Portfolio Optimisation Using Genetic Algorithms and Copula Financial Models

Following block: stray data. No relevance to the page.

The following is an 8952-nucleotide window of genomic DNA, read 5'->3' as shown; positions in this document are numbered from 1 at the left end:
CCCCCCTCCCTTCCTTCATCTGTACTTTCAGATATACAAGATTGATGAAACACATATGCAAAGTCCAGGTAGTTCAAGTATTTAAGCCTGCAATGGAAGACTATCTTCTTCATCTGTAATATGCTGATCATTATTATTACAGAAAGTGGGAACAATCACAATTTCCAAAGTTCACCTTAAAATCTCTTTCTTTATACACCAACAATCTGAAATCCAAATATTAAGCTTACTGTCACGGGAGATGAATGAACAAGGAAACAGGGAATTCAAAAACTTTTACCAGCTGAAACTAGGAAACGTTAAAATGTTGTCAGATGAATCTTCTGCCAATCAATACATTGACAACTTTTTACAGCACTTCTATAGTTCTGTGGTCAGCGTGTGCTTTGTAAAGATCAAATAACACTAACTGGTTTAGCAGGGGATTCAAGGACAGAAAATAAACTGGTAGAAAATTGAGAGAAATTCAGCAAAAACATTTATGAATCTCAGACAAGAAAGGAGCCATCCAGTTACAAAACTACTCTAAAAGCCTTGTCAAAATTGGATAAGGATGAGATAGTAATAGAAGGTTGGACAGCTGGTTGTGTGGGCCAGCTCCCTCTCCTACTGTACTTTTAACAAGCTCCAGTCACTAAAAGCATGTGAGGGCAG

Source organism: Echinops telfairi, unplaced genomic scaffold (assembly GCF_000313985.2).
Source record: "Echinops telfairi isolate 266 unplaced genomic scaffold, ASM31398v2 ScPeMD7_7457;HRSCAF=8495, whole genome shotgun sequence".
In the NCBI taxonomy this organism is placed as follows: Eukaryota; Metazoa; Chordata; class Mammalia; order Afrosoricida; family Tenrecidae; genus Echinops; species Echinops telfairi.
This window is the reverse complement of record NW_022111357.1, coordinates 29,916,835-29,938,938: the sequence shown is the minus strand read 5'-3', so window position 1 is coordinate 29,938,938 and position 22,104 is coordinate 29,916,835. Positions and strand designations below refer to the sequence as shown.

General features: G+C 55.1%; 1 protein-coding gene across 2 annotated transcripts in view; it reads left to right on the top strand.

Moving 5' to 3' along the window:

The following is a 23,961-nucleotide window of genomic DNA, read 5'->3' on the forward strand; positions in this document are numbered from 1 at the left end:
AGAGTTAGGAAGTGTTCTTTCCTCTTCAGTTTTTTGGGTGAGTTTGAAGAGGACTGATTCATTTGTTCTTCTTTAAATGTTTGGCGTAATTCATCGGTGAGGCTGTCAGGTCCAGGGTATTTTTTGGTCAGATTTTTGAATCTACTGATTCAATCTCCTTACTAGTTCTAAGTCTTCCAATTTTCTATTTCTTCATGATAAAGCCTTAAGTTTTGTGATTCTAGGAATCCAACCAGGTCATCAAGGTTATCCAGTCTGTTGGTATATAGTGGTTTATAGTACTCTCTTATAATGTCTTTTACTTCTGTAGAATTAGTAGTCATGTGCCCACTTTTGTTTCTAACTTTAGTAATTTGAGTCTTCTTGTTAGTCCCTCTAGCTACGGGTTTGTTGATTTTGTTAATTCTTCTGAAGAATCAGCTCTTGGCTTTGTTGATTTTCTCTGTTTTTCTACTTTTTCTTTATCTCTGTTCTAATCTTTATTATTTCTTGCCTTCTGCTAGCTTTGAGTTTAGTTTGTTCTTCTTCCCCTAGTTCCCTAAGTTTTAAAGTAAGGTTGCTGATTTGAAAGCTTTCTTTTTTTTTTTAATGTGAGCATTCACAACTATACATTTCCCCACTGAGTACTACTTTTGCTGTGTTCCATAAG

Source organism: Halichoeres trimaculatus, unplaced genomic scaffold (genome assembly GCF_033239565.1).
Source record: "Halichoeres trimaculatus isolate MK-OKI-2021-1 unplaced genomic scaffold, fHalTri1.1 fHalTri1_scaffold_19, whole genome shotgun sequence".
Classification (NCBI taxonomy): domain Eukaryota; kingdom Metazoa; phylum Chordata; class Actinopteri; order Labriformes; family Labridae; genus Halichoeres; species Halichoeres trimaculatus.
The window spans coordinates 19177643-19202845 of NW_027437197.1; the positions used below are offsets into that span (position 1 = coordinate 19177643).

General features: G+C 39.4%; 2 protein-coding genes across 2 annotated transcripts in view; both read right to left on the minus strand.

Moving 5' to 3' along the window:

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Portfolio optimisation aims to efficiently find optimal proportions of portfolio assets, given certain constraints, and has been well-studied (Jin et al. 2016). While portfolio optimisation ascertains asset combinations most suited to investor requirements, numerous real-world problems impact its simplicity, e.g., investor preferences. Trading restrictions are also commonly faced, and must be met. However, in adding constraints to Markowitz’s basic mean-variance model, problem complexity increases, causing difficulties for exact optimisation approaches to find large problem solutions inside reasonable timeframes. The concern of this study concern is portfolio optimisation under three real-world constraints, using Markowitz’s mean-variance portfolio optimisation problem to obtain optimal risk-return trade-off (the efficient frontier). A genetic algorithm (GA) is formulated, efficiently solving cardinality-constrained portfolio optimisation problems and generating the same quality of results as the literature. It is then applied to minimum proportion cardinality-constrained problems, and experimental results are presented based on historical daily financial markets of five benchmark datasets from five recognised indices of the OR-library. Results show that increasing cardinality (K) from 2 to 10 gives higher solution quality while computational time increases significantly with K. Additionally, applying a high minimum proportion leads to shape differences in efficient frontier curves. Also, solutions tend to be restricted to smaller portions of efficient frontiers, producing lower convergence and spread. The high-dimensional problem of constructing optimal risky portfolios concerns investors looking for maximum reward to variability ratios. Thus, we consider a GA operating on portfolio optimisation problems subject to class constraints, rather than cardinality and minimum proportion constraints. GA usage in constructing optimal portfolios in Gulf Cooperation Council (GCC) stock markets, incorporating precious metals and oil, is investigated. Results show that combining stock assets, oil and precious metals reduces risk, creating further investment and diversification opportunities. Shifting yearly frontiers arising from the GCC dataset are also investigated, showing that inward/upward shifts denote higher expected returns for the same risk levels, though economic events may affect frontiers. Finally, Worst-Case Value-at-Risk is considered as an alternative risk measure using copulas on the GCC dataset, allowing a more accurate investment risk assessment to be applied, compared with traditional methods such as Value-at-Risk. To ameliorate the large computation times required to find solutions to these problems under the required quantities of assets, the researcher utilised the University of Plymouth High Performance Computer cluster.
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